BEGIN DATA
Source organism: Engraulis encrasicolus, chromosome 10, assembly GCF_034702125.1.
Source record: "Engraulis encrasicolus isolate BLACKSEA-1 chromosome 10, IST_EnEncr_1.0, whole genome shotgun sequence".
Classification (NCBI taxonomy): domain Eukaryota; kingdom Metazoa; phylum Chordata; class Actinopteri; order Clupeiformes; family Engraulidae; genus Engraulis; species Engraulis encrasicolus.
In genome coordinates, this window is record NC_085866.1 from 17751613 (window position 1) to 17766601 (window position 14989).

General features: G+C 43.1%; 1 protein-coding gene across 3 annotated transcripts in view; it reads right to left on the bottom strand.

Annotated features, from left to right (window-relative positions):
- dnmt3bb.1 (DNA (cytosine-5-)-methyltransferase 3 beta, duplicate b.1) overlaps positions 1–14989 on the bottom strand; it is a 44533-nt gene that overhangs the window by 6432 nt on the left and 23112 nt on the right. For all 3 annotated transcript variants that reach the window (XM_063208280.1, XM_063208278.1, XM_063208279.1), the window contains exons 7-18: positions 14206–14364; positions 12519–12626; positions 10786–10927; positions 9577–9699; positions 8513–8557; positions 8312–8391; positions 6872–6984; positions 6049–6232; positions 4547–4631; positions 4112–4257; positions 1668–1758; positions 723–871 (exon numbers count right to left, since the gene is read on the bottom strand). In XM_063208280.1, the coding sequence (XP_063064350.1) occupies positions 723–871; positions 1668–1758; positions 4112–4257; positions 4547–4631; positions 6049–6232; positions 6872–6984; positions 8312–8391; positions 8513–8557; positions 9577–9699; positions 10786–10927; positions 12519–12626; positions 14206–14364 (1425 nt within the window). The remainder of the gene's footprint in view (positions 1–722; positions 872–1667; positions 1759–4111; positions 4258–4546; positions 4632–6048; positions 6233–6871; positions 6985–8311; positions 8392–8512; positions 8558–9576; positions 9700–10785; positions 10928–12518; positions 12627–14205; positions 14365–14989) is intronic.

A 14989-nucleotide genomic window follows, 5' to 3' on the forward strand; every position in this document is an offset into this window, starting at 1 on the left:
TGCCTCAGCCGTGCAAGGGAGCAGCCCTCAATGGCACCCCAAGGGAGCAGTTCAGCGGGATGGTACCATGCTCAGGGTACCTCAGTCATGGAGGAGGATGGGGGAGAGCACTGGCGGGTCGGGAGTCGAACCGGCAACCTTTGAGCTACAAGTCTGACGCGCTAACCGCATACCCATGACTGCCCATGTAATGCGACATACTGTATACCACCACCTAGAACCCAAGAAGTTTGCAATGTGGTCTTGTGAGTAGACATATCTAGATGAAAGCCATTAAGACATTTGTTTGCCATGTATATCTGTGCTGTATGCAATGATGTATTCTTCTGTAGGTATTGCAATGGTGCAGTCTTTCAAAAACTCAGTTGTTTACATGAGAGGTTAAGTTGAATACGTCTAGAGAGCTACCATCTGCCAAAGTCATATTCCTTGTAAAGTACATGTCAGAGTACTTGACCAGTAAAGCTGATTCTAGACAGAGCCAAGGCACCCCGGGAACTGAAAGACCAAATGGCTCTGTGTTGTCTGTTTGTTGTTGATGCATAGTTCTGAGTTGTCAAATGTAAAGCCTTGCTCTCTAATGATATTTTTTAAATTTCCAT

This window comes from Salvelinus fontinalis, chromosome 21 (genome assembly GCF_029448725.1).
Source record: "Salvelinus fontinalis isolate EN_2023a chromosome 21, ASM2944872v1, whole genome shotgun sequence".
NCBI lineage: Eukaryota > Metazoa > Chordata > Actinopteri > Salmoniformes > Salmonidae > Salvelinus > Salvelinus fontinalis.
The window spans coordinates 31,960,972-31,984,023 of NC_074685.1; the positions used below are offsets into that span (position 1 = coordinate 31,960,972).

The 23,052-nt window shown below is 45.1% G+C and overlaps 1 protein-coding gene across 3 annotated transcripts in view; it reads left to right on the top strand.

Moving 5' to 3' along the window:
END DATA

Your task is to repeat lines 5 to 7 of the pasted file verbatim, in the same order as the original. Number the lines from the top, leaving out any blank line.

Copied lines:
General features: G+C 43.1%; 1 protein-coding gene across 3 annotated transcripts in view; it reads right to left on the bottom strand.

Annotated features, from left to right (window-relative positions):
- dnmt3bb.1 (DNA (cytosine-5-)-methyltransferase 3 beta, duplicate b.1) overlaps positions 1–14989 on the bottom strand; it is a 44533-nt gene that overhangs the window by 6432 nt on the left and 23112 nt on the right. For all 3 annotated transcript variants that reach the window (XM_063208280.1, XM_063208278.1, XM_063208279.1), the window contains exons 7-18: positions 14206–14364; positions 12519–12626; positions 10786–10927; positions 9577–9699; positions 8513–8557; positions 8312–8391; positions 6872–6984; positions 6049–6232; positions 4547–4631; positions 4112–4257; positions 1668–1758; positions 723–871 (exon numbers count right to left, since the gene is read on the bottom strand). In XM_063208280.1, the coding sequence (XP_063064350.1) occupies positions 723–871; positions 1668–1758; positions 4112–4257; positions 4547–4631; positions 6049–6232; positions 6872–6984; positions 8312–8391; positions 8513–8557; positions 9577–9699; positions 10786–10927; positions 12519–12626; positions 14206–14364 (1425 nt within the window). The remainder of the gene's footprint in view (positions 1–722; positions 872–1667; positions 1759–4111; positions 4258–4546; positions 4632–6048; positions 6233–6871; positions 6985–8311; positions 8392–8512; positions 8558–9576; positions 9700–10785; positions 10928–12518; positions 12627–14205; positions 14365–14989) is intronic.